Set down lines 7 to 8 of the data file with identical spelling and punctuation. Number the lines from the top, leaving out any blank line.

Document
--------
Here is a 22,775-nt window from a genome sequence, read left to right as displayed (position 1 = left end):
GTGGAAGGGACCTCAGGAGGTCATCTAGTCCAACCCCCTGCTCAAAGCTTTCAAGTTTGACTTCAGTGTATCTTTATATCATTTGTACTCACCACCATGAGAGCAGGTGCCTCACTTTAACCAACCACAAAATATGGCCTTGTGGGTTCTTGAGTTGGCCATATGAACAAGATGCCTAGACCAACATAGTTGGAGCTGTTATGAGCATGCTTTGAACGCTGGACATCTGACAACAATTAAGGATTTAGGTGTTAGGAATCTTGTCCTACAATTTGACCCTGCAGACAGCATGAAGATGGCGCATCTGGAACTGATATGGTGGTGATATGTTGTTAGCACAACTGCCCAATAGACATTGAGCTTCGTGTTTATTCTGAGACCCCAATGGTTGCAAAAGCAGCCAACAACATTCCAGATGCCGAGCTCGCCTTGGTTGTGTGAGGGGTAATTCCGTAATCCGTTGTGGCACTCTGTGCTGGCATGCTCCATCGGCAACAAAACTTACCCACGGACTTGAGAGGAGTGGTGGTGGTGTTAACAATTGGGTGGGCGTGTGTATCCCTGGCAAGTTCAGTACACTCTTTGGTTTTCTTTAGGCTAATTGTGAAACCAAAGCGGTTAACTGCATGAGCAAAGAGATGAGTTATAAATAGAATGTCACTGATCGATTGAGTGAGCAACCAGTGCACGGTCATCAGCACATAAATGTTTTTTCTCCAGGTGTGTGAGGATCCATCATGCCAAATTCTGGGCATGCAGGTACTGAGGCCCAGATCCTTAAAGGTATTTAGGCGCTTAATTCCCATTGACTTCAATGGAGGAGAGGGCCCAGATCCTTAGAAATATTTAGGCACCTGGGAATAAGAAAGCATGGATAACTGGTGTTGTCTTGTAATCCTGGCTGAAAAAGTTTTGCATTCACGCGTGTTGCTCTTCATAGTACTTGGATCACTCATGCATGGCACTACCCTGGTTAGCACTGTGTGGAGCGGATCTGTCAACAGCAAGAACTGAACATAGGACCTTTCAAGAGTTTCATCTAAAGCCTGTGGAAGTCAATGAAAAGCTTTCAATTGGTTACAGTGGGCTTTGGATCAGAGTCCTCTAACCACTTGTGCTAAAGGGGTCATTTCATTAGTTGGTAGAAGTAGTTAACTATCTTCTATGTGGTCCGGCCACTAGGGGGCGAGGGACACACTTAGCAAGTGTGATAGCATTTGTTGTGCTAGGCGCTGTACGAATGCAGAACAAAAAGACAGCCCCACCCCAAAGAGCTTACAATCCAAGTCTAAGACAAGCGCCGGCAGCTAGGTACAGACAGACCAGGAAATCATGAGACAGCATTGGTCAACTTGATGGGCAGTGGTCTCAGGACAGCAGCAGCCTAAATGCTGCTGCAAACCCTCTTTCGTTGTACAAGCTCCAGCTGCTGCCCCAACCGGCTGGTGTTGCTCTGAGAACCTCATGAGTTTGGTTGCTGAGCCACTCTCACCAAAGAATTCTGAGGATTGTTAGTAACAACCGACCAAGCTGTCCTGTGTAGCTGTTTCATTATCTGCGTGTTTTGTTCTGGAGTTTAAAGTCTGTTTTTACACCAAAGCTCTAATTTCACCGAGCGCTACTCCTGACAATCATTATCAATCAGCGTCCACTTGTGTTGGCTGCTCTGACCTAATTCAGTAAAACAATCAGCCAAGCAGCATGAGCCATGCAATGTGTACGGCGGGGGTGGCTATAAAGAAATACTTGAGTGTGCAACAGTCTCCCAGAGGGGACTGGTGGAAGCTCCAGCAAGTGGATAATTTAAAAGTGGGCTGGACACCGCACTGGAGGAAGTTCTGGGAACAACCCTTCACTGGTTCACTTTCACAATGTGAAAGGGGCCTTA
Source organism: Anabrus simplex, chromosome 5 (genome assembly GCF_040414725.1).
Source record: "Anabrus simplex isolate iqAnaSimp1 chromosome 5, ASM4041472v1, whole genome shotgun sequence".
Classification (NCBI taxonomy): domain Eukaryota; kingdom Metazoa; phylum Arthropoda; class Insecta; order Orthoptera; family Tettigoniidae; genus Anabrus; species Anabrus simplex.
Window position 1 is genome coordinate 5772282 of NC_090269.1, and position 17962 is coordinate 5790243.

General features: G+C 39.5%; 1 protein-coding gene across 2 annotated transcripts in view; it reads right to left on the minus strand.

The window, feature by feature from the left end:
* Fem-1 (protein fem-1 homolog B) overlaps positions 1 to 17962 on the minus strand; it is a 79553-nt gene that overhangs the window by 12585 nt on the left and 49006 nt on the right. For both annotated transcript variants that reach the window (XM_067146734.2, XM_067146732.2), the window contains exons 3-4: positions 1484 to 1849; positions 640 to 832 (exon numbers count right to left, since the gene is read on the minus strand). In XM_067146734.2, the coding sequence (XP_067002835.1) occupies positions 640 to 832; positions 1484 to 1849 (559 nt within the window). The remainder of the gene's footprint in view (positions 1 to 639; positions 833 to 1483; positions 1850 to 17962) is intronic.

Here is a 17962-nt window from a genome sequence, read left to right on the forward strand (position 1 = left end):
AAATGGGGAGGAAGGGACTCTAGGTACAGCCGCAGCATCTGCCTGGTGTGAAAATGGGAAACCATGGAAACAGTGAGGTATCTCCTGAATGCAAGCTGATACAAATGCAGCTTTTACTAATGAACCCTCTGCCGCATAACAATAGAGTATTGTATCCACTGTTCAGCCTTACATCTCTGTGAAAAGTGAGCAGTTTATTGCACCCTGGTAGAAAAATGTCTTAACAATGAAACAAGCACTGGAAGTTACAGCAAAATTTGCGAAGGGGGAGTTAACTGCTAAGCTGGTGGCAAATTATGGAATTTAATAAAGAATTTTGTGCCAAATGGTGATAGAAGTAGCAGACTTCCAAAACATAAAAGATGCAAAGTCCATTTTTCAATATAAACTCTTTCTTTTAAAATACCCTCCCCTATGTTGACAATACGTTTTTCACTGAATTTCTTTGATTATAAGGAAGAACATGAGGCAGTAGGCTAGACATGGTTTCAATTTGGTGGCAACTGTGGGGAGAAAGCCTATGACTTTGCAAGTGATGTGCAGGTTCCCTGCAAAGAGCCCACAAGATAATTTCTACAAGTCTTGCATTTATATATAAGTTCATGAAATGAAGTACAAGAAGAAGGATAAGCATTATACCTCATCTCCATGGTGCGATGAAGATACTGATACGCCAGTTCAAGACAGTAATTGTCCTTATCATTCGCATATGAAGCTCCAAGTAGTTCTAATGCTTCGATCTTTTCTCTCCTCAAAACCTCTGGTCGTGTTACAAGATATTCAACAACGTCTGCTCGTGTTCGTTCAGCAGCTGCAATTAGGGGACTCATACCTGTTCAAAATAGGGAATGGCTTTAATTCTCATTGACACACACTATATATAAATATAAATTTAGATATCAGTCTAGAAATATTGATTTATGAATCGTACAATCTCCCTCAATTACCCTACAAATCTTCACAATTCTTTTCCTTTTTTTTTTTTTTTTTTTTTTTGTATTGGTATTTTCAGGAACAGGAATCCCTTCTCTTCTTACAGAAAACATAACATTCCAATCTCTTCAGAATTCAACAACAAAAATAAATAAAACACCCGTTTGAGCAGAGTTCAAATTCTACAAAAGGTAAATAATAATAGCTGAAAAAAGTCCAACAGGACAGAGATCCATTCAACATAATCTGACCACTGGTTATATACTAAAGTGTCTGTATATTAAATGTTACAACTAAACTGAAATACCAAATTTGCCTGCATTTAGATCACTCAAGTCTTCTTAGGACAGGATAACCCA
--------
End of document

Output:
General features: G+C 39.5%; 1 protein-coding gene across 2 annotated transcripts in view; it reads right to left on the minus strand.

The window, feature by feature from the left end: